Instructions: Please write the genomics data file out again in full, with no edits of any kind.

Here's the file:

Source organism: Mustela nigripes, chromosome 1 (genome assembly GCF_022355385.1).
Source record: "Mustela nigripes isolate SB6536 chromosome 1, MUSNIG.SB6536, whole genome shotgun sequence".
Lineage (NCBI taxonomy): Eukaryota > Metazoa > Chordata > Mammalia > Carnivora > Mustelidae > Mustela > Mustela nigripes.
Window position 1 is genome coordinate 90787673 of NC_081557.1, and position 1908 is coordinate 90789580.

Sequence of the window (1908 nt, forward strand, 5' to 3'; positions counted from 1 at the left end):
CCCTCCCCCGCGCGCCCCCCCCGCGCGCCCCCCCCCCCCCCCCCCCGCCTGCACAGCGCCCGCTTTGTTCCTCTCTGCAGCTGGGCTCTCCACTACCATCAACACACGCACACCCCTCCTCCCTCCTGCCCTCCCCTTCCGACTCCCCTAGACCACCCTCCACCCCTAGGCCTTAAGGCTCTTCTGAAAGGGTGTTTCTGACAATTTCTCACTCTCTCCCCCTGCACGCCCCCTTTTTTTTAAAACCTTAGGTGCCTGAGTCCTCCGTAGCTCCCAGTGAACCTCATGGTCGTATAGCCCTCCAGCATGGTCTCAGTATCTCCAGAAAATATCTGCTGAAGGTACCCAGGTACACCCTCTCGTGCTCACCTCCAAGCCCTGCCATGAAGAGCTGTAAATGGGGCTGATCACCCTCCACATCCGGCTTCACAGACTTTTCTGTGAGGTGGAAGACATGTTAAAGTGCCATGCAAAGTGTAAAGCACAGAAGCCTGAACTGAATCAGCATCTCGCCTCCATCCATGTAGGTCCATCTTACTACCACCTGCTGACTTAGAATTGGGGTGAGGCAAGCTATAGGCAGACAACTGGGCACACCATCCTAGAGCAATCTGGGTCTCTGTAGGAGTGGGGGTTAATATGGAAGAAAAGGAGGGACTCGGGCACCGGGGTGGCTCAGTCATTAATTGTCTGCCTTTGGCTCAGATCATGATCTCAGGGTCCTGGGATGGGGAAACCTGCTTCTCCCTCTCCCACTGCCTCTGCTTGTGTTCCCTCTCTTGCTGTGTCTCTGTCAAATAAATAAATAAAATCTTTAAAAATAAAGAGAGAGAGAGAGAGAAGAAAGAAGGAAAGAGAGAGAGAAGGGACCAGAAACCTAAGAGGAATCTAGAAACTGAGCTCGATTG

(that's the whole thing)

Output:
Source organism: Mustela nigripes, chromosome 1 (genome assembly GCF_022355385.1).
Source record: "Mustela nigripes isolate SB6536 chromosome 1, MUSNIG.SB6536, whole genome shotgun sequence".
Lineage (NCBI taxonomy): Eukaryota > Metazoa > Chordata > Mammalia > Carnivora > Mustelidae > Mustela > Mustela nigripes.
Window position 1 is genome coordinate 90787673 of NC_081557.1, and position 1908 is coordinate 90789580.

Sequence of the window (1908 nt, forward strand, 5' to 3'; positions counted from 1 at the left end):
CCCTCCCCCGCGCGCCCCCCCCGCGCGCCCCCCCCCCCCCCCCCCCGCCTGCACAGCGCCCGCTTTGTTCCTCTCTGCAGCTGGGCTCTCCACTACCATCAACACACGCACACCCCTCCTCCCTCCTGCCCTCCCCTTCCGACTCCCCTAGACCACCCTCCACCCCTAGGCCTTAAGGCTCTTCTGAAAGGGTGTTTCTGACAATTTCTCACTCTCTCCCCCTGCACGCCCCCTTTTTTTTAAAACCTTAGGTGCCTGAGTCCTCCGTAGCTCCCAGTGAACCTCATGGTCGTATAGCCCTCCAGCATGGTCTCAGTATCTCCAGAAAATATCTGCTGAAGGTACCCAGGTACACCCTCTCGTGCTCACCTCCAAGCCCTGCCATGAAGAGCTGTAAATGGGGCTGATCACCCTCCACATCCGGCTTCACAGACTTTTCTGTGAGGTGGAAGACATGTTAAAGTGCCATGCAAAGTGTAAAGCACAGAAGCCTGAACTGAATCAGCATCTCGCCTCCATCCATGTAGGTCCATCTTACTACCACCTGCTGACTTAGAATTGGGGTGAGGCAAGCTATAGGCAGACAACTGGGCACACCATCCTAGAGCAATCTGGGTCTCTGTAGGAGTGGGGGTTAATATGGAAGAAAAGGAGGGACTCGGGCACCGGGGTGGCTCAGTCATTAATTGTCTGCCTTTGGCTCAGATCATGATCTCAGGGTCCTGGGATGGGGAAACCTGCTTCTCCCTCTCCCACTGCCTCTGCTTGTGTTCCCTCTCTTGCTGTGTCTCTGTCAAATAAATAAATAAAATCTTTAAAAATAAAGAGAGAGAGAGAGAGAAGAAAGAAGGAAAGAGAGAGAGAAGGGACCAGAAACCTAAGAGGAATCTAGAAACTGAGCTCGATTG